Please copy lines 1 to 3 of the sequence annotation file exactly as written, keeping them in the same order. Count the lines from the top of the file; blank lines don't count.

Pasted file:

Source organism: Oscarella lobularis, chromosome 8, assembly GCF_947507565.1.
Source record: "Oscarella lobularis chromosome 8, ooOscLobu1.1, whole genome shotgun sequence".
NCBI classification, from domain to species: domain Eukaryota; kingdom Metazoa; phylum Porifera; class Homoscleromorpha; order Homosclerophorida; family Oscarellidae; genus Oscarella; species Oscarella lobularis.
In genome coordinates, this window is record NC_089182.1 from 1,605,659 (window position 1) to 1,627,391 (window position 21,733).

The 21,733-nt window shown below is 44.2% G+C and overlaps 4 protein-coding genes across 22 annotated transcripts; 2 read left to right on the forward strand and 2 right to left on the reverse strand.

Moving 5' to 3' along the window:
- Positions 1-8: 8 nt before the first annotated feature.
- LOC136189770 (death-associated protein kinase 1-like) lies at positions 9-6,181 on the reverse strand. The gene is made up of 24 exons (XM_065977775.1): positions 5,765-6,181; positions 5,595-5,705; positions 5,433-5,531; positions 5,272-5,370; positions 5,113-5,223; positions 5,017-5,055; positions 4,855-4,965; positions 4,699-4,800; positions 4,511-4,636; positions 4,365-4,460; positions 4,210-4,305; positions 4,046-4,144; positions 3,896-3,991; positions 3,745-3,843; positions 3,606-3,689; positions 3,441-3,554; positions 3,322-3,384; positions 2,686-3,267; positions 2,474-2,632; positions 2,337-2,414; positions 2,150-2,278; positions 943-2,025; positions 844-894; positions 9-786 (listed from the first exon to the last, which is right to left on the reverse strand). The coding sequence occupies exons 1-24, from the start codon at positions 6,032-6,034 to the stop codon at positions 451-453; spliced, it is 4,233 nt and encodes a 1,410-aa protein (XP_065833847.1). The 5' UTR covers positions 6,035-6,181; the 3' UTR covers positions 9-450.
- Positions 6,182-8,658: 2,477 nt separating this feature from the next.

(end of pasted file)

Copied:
Source organism: Oscarella lobularis, chromosome 8, assembly GCF_947507565.1.
Source record: "Oscarella lobularis chromosome 8, ooOscLobu1.1, whole genome shotgun sequence".
NCBI classification, from domain to species: domain Eukaryota; kingdom Metazoa; phylum Porifera; class Homoscleromorpha; order Homosclerophorida; family Oscarellidae; genus Oscarella; species Oscarella lobularis.